From their high points on the day of the announcement on Thursday, Tesco shares had fallen 6% by the end of Friday, with Ocado shares down 7.6% — as I write, Tesco has now shed 33% since late June 2015 to 149p, while Ocado has lost 51% since its July 2015 high point to 231p.
Tesco’s big struggle is against the cut-price bricks-and-mortar supermarket chains of Lidl and Aldi, and one of its few competitive advantages is its online retailing operation. It was the first of the UK’s big supermarkets to offer the service, though it’s not always the pioneers of a new service who end up prospering from it — so online retailing is no guarantee of Tesco’s future success.
As well as Ocado and the other supermarkets, Tesco is now also up against the muscle of Amazon.com (Nadaq: AMZN), which has launched a groceries delivery service in 69 London postal districts — Amazon Prime subscribers can now get their food shopping delivered, for a fee of £6.99 per month. If that’s successful, we should see further roll-outs to other major UK cities.
Amazon’s existing delivery service is already known for its effectiveness, and for its extensive use of automation to keep wages and costs down, and that’s going to make it a serious competitor for Tesco, and very possibly a contender for the number one spot in the future.
And if it’s bad news for Tesco, it’s even worse news for Ocado, which launched amid great fanfare, but whose shares, to me, have looked seriously overvalued from day one. From its launch in 2010, it took until 2014 for Ocado to turn its first profit, and even in 2015 it only recorded a pre-tax profit of £11.9m. Funding has been tight too, with net debt of £127m reported at the end of November 2015.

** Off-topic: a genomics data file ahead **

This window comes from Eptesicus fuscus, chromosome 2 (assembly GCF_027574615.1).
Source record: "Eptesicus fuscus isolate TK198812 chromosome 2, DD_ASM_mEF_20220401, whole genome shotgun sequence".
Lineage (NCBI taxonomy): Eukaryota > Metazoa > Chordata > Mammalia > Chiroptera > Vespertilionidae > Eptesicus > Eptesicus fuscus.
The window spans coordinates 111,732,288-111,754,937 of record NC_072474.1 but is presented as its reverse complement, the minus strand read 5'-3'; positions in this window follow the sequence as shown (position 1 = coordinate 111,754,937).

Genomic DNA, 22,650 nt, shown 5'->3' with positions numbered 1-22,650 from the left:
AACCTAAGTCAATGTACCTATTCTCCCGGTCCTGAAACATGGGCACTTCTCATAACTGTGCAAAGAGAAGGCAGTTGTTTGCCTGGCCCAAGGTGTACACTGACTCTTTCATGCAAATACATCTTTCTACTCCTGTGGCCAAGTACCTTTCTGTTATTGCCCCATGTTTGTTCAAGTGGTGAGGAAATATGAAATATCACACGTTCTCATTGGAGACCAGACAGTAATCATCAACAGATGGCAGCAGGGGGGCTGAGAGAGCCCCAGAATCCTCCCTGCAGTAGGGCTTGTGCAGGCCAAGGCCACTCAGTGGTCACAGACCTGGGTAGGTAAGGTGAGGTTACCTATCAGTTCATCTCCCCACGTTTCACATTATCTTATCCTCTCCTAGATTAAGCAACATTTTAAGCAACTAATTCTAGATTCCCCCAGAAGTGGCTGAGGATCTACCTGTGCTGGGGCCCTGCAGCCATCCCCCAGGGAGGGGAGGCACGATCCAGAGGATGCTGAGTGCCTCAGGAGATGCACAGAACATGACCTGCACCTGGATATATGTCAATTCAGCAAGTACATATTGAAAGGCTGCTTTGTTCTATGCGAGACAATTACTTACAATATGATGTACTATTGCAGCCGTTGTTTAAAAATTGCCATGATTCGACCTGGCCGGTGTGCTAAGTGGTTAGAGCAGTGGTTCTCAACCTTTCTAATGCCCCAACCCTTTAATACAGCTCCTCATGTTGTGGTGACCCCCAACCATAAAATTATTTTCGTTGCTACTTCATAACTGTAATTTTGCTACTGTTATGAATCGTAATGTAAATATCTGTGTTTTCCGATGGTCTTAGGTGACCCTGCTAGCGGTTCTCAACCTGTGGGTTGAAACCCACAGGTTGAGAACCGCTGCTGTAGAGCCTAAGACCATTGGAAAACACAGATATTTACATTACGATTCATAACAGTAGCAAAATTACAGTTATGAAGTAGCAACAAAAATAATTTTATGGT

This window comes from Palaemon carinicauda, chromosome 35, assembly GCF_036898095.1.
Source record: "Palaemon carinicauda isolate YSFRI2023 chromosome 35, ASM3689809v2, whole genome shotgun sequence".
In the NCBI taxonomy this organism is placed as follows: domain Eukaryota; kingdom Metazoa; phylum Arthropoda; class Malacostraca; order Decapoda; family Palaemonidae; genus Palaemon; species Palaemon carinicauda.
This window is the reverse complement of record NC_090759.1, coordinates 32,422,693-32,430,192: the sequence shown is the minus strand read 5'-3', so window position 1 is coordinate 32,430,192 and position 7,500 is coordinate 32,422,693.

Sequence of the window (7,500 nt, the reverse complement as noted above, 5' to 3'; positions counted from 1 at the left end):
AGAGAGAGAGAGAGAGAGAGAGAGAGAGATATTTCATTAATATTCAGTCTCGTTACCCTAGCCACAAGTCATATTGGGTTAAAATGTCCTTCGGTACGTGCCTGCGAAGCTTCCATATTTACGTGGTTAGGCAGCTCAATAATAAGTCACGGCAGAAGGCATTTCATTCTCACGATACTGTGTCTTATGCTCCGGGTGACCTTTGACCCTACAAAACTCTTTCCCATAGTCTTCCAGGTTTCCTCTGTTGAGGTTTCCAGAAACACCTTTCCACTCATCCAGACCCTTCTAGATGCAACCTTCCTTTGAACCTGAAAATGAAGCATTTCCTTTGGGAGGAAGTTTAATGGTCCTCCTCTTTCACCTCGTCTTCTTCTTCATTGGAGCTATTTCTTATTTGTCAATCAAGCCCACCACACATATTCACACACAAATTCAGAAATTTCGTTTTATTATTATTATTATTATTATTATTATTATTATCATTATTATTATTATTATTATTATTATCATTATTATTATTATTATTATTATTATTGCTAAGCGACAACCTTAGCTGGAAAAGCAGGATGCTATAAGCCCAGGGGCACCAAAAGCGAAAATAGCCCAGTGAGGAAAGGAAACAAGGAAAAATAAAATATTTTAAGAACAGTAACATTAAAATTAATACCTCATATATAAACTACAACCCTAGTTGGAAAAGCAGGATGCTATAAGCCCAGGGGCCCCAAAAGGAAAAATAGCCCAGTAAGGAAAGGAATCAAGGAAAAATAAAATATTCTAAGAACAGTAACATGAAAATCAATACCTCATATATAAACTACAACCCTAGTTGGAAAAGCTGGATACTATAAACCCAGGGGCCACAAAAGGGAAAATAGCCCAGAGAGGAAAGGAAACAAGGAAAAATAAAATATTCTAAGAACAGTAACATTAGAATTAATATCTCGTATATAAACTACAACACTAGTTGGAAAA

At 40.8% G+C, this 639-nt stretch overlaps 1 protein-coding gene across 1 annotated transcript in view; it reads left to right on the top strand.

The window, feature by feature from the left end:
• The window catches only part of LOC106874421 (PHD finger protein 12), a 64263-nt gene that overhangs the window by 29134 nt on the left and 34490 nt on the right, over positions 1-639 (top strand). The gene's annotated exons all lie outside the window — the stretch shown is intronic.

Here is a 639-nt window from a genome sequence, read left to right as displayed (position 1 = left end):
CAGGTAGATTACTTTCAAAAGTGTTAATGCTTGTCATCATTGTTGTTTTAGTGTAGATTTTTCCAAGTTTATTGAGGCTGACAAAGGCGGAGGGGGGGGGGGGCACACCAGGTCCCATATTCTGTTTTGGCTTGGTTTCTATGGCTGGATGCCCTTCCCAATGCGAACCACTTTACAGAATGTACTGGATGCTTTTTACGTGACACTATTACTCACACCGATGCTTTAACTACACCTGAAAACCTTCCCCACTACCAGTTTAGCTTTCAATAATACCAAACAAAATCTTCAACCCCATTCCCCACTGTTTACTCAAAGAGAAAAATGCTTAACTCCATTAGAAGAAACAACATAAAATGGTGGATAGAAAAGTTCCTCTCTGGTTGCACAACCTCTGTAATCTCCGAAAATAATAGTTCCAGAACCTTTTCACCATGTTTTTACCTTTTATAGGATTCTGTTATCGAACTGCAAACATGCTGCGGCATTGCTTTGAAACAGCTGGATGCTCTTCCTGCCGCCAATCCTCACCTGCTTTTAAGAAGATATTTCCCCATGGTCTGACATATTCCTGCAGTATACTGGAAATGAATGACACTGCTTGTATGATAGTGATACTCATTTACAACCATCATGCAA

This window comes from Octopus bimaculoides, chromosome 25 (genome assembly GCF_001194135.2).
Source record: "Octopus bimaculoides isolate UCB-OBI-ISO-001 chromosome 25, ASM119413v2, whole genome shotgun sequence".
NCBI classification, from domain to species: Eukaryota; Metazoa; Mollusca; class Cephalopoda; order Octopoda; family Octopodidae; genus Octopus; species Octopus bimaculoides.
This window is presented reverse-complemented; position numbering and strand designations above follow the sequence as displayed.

Looking at valuation, based on this year’s forecasts Ocado shares are on a vertigo-inducing P/E of 110. And even with a 44% rise in EPS pencilled in for 2017, that would still drop to only 76. Ocado needs 2017 forecasts to come good, and then on top of that it needs more than a five-fold rise in earnings per share to get its P/E down to around the long-term FTSE 100 average.
And now Amazon can waltz in with its masses of cash and its full delivery infrastructure already in place, and challenge Ocado’s only real competitive advantage over the tradition supermarkets — its high-technology automation and lower costs.
While Ocado shares already looked overvalued to me, they now look even more unsustainably priced. Current forecasts don’t account for the Amazon factor, and I expect them to be revised downwards in the coming weeks and months — and that would lengthen Ocado’s P/E even further, just when it desperately needs to see it shortening.
Can Ocado survive?
A competitor that probably won’t suffer from Amazon’s entry into the market is Wm Morrison Supermarkets which looks set to benefit from its partnership with Amazon and so offset the extra competition for its own offering online. But I really do see this as bad news for Tesco shareholders — and potentially devastating for Ocado.